Stored Program Computers

A Stored Program Architecture such as Von Neumann Architecture stores programs in computer memory and if not using an interpreted or JIT programming language the memory and data for programs can be treated the same. This methodology made programming in previous generations a lot easier as it meant the computer could be programmed using punch tape or cards.

The first ‘Fully’ stored programming computer was the Manchester Mark 1 which was first operational in April 1949.
However there is some dispute as to the true ‘first’ stored program computer.

Before the use of punch cards or tape, computers could be programmed in a similar method using wires. This meant a lot of re-wiring and ‘patching’ was difficult on complex systems as the wires would encompass whole rows of machinery and in some cases could take many miles to complete a program.

In Addition to the ‘Von Neumann’ architecture, there is also the ‘Harvard’ architecture which keeps data and program (memory) registers independent.

Programming Order of Succession

  • Early computers were not re-programmable. They were hard-wired.
  • Then punch tape and punch cards were developed to feed into computer memory to be computed.
  • Then programs started to use machine code, although complex for a human to develop they were one of the first innovations that allowed for easy computer programming and rapid development.
  • After machine code, a new symbolic form of machine code was created whereby complex hardware instructions could be reduced to line by line instructions. Hence the first machine code compiler was created in order to turn assembly code into machine code.

Machine Code

Machine code could be considered a modern-day programmers’ lowest level of access to a computer’s processor. Machine code provides basic instructions that are logical or mathematical to store, move or load instructions. It is possible on modern hardware to virtualize machine code and some modern programming languages like Java can compile programs into byte code where the initial program can be computed on many platforms.


Due to the complexity of Machine Code, the need for a language that was human-readable (and later developed into high-level programming languages) birthed Assembly, an easy to use (comparably) way to program the computer in a methodology and symbolic sense designed for human readability. Instead of numeric OPCODES, the new syntax allowed for easily identifiable instructions (MOVL, JMP, ADDL). Embedded software and real-time systems may still use machine code as its primary source code today.

Interpreted Languages

As high-level languages and capslock languages were adapted, interpreted languages were developed (the 1950s onward) by using the computer to virtualize itself and process instructions as a ‘virtual machine’ (in the literal sense) that could aide the use in porting the language to other computers as the language syntax could be a defined standard and the compiler could compile the program to many forms of machine code for different models and modes of computer. Interpreted Languages have the added benefit of allowing the programmer to debug their program at a more granular level where programs could be inspected line by line before translation (compilation and then execution).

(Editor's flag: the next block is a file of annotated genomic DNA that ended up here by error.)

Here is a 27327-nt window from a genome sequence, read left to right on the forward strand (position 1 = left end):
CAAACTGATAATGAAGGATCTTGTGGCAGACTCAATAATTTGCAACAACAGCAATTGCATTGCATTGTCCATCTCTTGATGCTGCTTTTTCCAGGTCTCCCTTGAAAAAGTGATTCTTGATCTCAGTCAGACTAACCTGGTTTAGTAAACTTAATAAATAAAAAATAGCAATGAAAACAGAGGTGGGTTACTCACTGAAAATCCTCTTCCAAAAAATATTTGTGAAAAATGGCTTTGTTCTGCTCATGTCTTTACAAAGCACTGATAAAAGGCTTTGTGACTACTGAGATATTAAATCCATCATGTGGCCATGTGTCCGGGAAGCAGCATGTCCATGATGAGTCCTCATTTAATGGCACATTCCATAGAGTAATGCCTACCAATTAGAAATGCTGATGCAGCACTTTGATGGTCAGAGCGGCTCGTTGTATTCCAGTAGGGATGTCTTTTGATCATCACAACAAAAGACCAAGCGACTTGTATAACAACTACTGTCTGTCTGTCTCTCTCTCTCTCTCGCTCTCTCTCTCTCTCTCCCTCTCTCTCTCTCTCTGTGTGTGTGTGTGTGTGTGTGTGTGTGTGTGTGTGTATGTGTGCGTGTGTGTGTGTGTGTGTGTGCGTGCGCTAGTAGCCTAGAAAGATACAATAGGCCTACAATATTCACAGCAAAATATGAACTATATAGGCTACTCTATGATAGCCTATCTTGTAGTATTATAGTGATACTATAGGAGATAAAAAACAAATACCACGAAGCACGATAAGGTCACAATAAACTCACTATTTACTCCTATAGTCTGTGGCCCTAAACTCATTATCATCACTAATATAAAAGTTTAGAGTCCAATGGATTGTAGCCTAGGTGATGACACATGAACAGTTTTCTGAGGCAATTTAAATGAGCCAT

Byte code such as Java byte code can be interpreted or compiled just in time (JIT) whereas the program is running, it is also translating the byte code into machine code. However, this additional workload has a performance toll on the program.

High Level Programming Languages

High-level programming languages reduce the learning curve and frustration that comes with debugging a program as the syntax and grammar of the language are much easier to understand for the reader because it is based on a more natural approach to human interpretation. However, the benefits can cause programs to be compiled in a way that does not optimize performance or utilize capacity fully because the language could be interpreted in a way that the programmer did not intend or was not aware of.

However, the development of High Level Programming languages allowed for much more rapid development than its predecessors which meant performance hits to compiled machine code programs did not exceed the increased development performance (The programmers were able to do their job easier, which made the programs better) in the 1950s.

Example Early High Level Programming Languages

  • FORTRAN (Formula Translation)
  • COBOL (Common Business Oriented Langauge)
  • ALGOL (Algorithmic Language)
  • LISP (List Processing)
  • BASIC (Beginners All Purpose Instruction Code)

Sometimes called the Capslock Programming Languages.

Programming Languages could be classified by their approach to programming paradigms such as statements or methods, functions or object-oriented. Most modern-day programming languages are fit for general purpose.